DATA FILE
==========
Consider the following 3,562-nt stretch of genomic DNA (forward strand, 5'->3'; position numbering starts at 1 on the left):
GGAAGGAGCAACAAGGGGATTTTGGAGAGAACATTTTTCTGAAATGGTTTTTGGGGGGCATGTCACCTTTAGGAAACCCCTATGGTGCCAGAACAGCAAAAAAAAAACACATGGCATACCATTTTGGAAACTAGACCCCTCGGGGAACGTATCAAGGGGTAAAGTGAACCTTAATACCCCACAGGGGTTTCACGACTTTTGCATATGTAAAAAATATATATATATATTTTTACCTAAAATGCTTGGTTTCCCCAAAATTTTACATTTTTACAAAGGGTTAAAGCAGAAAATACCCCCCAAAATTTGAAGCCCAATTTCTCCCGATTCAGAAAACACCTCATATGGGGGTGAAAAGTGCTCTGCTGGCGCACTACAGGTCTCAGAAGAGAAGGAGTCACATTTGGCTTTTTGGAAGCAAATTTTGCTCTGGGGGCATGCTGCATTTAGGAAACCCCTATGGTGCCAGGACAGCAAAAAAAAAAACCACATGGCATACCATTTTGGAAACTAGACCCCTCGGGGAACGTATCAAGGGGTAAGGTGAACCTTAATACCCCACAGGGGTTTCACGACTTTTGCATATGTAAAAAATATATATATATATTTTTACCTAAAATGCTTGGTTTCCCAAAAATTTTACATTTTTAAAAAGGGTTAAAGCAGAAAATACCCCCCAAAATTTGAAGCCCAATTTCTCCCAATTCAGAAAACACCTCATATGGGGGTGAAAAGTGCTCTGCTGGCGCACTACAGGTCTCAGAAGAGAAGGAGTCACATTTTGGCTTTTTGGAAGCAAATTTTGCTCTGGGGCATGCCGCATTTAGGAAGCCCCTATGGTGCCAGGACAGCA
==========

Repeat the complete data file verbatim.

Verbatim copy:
Consider the following 3,562-nt stretch of genomic DNA (forward strand, 5'->3'; position numbering starts at 1 on the left):
GGAAGGAGCAACAAGGGGATTTTGGAGAGAACATTTTTCTGAAATGGTTTTTGGGGGGCATGTCACCTTTAGGAAACCCCTATGGTGCCAGAACAGCAAAAAAAAAACACATGGCATACCATTTTGGAAACTAGACCCCTCGGGGAACGTATCAAGGGGTAAAGTGAACCTTAATACCCCACAGGGGTTTCACGACTTTTGCATATGTAAAAAATATATATATATATTTTTACCTAAAATGCTTGGTTTCCCCAAAATTTTACATTTTTACAAAGGGTTAAAGCAGAAAATACCCCCCAAAATTTGAAGCCCAATTTCTCCCGATTCAGAAAACACCTCATATGGGGGTGAAAAGTGCTCTGCTGGCGCACTACAGGTCTCAGAAGAGAAGGAGTCACATTTGGCTTTTTGGAAGCAAATTTTGCTCTGGGGGCATGCTGCATTTAGGAAACCCCTATGGTGCCAGGACAGCAAAAAAAAAAACCACATGGCATACCATTTTGGAAACTAGACCCCTCGGGGAACGTATCAAGGGGTAAGGTGAACCTTAATACCCCACAGGGGTTTCACGACTTTTGCATATGTAAAAAATATATATATATATTTTTACCTAAAATGCTTGGTTTCCCAAAAATTTTACATTTTTAAAAAGGGTTAAAGCAGAAAATACCCCCCAAAATTTGAAGCCCAATTTCTCCCAATTCAGAAAACACCTCATATGGGGGTGAAAAGTGCTCTGCTGGCGCACTACAGGTCTCAGAAGAGAAGGAGTCACATTTTGGCTTTTTGGAAGCAAATTTTGCTCTGGGGCATGCCGCATTTAGGAAGCCCCTATGGTGCCAGGACAGCA